Gelato is one of the foods unmistakably associated with Italy. The delicious taste of cold ice cream on a hot summer day next to one of the many Italian “must see” tourist gems, like the Colosseum, Ponte di Rialto, the Leaning Tower or temples of Paestum is one of the postcard cliches of holidays in Italy.
Where was ice cream created? How was it made before refrigerators were invented? What’s the difference between a gelato and and ice cream? What’s the most popular taste of gelato? Who eats the most ice cream in the world? Which is our favourite gelateria? You will find answers to all these questions and in our today’s blog entry.
Where was ice cream invented?
This is a tricky question, as there is no single answer to it. According to archeologists, it is likely that the very first ice cream was eaten at the court of the Egipitan pharaohs of the II Dynasty (2700 BC), as a silver probably ice cream cup was found in one of the tombs. It consisted of two cups – one to consist snow or crushed ice, the other – cooked fruit.
Other archeologists show evidence that it was discovered in Mesopotamia and Persia, where sweetened water was iced, grinded into little pieces and then decorated with various tasting toppings and fruits.
This tradition of making ice cream reached Ancient Greece and Ancient Rome. In Ancient Rome special wells were used to store ice and snow which slaves brought down from to mountains to luxurious villas. Some shops in Pompei specialised in selling crushed ice (from Vesuvius) sweetened with honey.
Roman emperors, especially Emperor Nero, are supposed to have sent slaves to mountain tops to bring back fresh snow which was then flavoured and served as an early form of ice-cream.
Sadly, after the fall of the Roman Empire, organized ice transport from mountains to the cities below stopped. Little changed in the 800 years following the fall of Rome.
Milk enters the stage
A kind of ice-cream was invented in China about 200 BC when a milk and rice mixture was frozen by packing it into snow. It further developed during the reign of king Tang of Shang (seventh century AD), who loved ice cream so much that he had 94 ice men who worked on making dishes of buffalo milk, flour and camphor.
Marco Polo, is believed to have seen milk-based ice-creams being made during his trip to China and introduced them to Italy. This is how gelato was born.
Origins of gelato
Gelato break in Terracina, Italy.
According to a legend the Medici family organised a competition for the most original culinary ice cream recipe. This competition was won by a certain Ruggeri (a chicken seller), who had submitted a composition of water, sugar and fruit, probably similar to a granita, an “ice with sugared and perfumed water”.
Another gelato story mentions an architect Bernardo Buontalenti who invented an iced dessert for Charles V of Spain. This was served at a famous inaugural feast for the Belvedere Fort of Cosimo I de’ Medici in 1559. Thanks to this event, some people consider Buontalenti the true inventor of ice cream. His recipe is recorded as a cold cream made of milk, honey, egg yolk, a sprinkle of wine, aromatised with bergamot, lemon and orange. This is certainly the basic recipe for the “Florentine Cream” or “Buontalento Ice Cream” which the best ice cream makers in Florence still serve. Buontalenti even had an ice cream machine built. It consisted of revolving slats driven by a handle to beat the mixture. It also had a cylinder in the center filled with ice.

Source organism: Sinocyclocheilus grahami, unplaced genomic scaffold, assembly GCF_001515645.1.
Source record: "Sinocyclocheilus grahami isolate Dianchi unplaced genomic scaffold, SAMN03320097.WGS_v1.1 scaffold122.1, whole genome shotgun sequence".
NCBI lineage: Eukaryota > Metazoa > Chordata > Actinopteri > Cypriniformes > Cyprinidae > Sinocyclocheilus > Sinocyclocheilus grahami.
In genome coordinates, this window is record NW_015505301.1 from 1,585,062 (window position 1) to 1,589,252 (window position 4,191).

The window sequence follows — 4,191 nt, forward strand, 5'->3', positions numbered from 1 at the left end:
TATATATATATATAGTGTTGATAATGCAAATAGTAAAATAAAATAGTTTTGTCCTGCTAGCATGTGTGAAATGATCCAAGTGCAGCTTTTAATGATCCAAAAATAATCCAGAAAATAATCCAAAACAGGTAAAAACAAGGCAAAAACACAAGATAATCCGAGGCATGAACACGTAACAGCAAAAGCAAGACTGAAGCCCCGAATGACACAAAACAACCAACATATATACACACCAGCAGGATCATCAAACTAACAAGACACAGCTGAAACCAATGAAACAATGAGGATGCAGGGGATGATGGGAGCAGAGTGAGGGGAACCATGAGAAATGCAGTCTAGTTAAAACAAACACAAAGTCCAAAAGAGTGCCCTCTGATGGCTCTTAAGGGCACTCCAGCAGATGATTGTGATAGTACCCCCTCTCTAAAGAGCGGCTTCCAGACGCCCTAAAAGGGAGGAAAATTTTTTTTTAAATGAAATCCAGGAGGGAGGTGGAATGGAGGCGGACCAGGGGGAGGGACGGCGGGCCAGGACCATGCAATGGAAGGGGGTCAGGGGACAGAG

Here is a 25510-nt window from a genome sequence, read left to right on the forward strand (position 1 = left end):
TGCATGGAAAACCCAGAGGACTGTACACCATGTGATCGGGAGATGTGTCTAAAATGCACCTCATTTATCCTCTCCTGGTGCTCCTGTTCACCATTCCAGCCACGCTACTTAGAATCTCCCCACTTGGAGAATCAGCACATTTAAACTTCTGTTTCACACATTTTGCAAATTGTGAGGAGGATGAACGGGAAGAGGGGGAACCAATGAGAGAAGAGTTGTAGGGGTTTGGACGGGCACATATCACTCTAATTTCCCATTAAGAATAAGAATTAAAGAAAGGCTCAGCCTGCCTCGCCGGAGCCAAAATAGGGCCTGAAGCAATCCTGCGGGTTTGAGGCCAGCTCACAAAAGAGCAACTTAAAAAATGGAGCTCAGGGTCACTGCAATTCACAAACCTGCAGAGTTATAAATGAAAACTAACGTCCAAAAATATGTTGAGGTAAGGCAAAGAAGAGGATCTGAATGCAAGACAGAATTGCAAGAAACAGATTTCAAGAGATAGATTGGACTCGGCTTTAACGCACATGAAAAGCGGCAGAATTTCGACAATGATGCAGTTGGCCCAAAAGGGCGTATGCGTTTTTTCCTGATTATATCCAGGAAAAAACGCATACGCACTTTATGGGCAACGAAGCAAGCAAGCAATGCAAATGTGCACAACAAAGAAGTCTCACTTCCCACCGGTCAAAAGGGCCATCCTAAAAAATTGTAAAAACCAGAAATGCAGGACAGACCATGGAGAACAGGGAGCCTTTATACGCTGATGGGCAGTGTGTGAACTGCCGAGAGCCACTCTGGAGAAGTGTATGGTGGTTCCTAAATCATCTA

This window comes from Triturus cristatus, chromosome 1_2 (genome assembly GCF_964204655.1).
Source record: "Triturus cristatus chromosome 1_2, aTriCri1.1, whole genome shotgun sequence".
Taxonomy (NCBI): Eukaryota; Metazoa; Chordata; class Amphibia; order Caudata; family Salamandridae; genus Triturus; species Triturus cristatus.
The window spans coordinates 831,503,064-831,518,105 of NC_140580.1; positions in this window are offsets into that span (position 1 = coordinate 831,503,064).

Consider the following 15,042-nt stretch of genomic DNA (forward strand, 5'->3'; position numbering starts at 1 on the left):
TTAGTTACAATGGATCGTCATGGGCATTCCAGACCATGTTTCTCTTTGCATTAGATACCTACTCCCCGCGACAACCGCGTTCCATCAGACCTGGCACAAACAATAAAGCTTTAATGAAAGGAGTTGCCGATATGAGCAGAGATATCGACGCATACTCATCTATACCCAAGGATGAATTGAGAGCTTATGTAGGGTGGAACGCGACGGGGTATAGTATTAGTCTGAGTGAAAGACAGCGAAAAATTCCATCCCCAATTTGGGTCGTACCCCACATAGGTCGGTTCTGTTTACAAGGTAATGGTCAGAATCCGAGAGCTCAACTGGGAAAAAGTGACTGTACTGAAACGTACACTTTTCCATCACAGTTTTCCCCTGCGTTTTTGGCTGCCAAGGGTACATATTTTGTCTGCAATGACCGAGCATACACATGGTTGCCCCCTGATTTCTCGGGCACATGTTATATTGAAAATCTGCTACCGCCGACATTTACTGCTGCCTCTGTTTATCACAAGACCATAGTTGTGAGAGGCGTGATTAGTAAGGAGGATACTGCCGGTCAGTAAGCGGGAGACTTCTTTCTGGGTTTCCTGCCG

Enjoying heavenly gelato in Italian-speaking Swiss canton of Lugano
Gelato crosses the Alps
The international career of the gelato started when duchess Catherine of Medici married Henri de Valois, future king of France Henri II. She brought Ruggeri (the chicken seller) and his ice cream arts across the Alps. This became a huge hit on the French court and soon the luxury of eating ice cream spread around the European courts.
Gelato in its modern form is credited to the Italian chef Francesco Procopio dei Coltelli. Procopio opened his “Cafe Procope” in Paris in the late 1600s. He introduced gelato in his café, earning notability first in Paris and then in the rest of Europe. Thanks to his gelato, Procopio not only obtained French citizenship, but also got an exclusive royal licence issued by the King Louis XIV, making him the sole producer of the frozen dessert in the kingdom.
Frozen gelato masterpieces in gelateria Linus Jazz, Faenza, Italy
However, until late 19 century, ice cream was a rather expensive delicacy which was eaten by few. It all changed with the invention of the refrigerator which allowed its storage in a much easier and often cheaper form. Ice cream and gelato could go global, even to the hot areas of the globe.